Being ignored


This time, seven years ago, I was getting ready to meet my little lad. I’d been in labour for a good 22+ hours, & still had a few more to go - those next hours resulted in an emergency c-section, the cord wrapped around his neck, necessitating resuscitation, & me being completely out of it.

It seems apt, that on the eve of his Birthday, I reflect upon his birth. Every woman will experience labour/birth differently, no two deliveries are the same, & sadly, some of those women will have a birth trauma story to tell too.

My actual labour, although very long, felt controlled, I was calm, breathing through contractions & had no pain relief until I was well over 15 hours in to a 24+ hour ordeal. The trauma for me occurred after birth, once I was wheeled onto the c-section recovery ward, & shut away behind blue curtains. I gave birth in the early hours, so my partner was coaxed away, & so began my week long stay in hospital. I am extremely thankful for the NHS, & painfully aware of the struggles the staff face, however, it was my aftercare where things really went wrong. I was unwell following my c-section, I was given high doses of painkillers, iron tablets & pretty much ignored. I didn’t bond with my son, I was exhausted {as all new mothers are}, I was distant, & if I’m honest, most of it is a blur. I know family came to visit, I have the photos to prove it, but I don’t really remember them there. All I remember is how frightened & alone I felt, I felt as though I was detached from my body, but still feeling the pain, I felt so weak & lifeless, & no one listened. It turns out, that I needed two blood transfusions, which helped a lot, & allowed for me to eventually be discharged & sent home, but the fog didn’t really lift for months.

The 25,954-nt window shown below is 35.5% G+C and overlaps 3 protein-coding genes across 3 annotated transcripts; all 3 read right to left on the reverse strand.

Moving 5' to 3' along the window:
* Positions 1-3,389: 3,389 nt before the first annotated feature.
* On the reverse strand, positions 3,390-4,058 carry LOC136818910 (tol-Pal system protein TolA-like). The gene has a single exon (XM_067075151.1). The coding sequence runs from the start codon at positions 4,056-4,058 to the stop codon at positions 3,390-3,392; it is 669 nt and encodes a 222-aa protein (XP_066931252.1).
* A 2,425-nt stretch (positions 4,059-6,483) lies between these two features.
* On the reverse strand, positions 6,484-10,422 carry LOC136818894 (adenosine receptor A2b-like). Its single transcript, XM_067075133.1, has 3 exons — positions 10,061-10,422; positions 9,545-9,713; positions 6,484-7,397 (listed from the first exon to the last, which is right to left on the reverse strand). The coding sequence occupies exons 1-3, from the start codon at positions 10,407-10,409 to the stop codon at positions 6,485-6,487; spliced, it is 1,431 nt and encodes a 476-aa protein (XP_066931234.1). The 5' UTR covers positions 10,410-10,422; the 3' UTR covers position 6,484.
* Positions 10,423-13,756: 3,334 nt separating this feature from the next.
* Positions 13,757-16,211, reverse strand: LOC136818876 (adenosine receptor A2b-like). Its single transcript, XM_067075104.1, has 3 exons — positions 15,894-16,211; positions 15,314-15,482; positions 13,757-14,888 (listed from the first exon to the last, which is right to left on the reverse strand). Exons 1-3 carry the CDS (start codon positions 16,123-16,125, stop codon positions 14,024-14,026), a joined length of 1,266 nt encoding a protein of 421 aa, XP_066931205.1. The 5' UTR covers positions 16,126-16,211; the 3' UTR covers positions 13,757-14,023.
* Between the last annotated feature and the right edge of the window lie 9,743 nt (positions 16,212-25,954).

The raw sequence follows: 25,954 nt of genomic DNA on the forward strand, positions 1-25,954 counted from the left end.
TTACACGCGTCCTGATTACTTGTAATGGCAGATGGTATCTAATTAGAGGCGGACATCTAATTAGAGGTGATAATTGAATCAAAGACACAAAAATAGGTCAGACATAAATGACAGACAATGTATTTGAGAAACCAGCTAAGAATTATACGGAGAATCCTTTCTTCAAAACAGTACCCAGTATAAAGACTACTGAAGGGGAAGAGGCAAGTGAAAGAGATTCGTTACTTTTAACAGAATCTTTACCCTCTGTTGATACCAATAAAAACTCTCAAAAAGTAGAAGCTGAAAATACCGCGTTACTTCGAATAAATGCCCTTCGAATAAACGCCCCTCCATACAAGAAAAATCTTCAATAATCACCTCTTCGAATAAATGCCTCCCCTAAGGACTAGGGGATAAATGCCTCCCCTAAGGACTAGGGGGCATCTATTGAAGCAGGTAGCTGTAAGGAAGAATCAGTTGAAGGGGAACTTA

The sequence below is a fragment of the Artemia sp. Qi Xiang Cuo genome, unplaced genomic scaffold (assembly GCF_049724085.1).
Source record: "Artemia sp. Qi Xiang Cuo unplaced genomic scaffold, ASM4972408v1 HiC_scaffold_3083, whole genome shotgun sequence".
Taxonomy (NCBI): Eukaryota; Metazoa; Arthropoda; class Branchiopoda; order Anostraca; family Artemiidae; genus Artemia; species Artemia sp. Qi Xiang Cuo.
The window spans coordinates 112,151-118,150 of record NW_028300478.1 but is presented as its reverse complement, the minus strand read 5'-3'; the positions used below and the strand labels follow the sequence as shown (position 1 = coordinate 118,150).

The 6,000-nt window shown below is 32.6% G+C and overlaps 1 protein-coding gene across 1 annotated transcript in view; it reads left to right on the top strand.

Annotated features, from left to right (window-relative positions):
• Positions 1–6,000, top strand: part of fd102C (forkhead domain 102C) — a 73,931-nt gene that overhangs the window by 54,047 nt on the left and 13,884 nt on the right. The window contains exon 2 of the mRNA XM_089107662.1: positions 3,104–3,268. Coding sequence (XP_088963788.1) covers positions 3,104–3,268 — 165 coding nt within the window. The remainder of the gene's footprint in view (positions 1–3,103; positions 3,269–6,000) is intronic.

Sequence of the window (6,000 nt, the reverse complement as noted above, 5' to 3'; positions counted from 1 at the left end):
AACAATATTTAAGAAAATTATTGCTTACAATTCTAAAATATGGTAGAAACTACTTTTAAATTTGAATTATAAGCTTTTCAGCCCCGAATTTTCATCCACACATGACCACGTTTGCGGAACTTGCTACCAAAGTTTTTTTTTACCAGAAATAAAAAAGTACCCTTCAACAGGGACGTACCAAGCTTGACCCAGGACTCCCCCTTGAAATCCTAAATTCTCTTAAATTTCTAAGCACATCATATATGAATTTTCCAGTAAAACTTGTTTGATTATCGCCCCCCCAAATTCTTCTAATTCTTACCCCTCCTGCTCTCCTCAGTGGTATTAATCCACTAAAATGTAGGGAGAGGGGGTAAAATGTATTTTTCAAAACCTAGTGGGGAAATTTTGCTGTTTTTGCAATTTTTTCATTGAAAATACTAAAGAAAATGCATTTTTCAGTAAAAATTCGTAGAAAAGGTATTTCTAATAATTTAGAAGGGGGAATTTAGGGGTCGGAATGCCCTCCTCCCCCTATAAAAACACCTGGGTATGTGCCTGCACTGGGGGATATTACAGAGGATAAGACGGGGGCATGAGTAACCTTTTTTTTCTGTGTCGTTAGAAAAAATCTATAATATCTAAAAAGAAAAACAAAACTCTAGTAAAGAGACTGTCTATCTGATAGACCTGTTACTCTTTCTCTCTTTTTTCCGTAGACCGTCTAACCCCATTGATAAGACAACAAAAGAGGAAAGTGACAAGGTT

I made two very good friends on that ward, we are still friends today, & they filled me in on how things were, & I think, if it wasn’t for them, helping me to see the positives & understand what happened, I’d have found my birth trauma a lot harder to overcome. I was told I was feeding wrong, I should be able to get out of bed & move around more than I was able to, & that I must pick my baby up more. One of the midwives was so abrupt & rough with me & my son that she made me cry, & I was left sobbing, barely able to move independently, & with a baby who wouldn’t feed or settle. None of these things are something that a new Mum, overcome with emotion, & recovering from birth, should have to experience, & I really did take a long time to recover mentally. Some days, I’m not sure that I ever really have - I don’t know if I’ll ever have another child, but I do know that I would be terrified at the prospect of birth if I did.

© Make Birth Better CIC 2019

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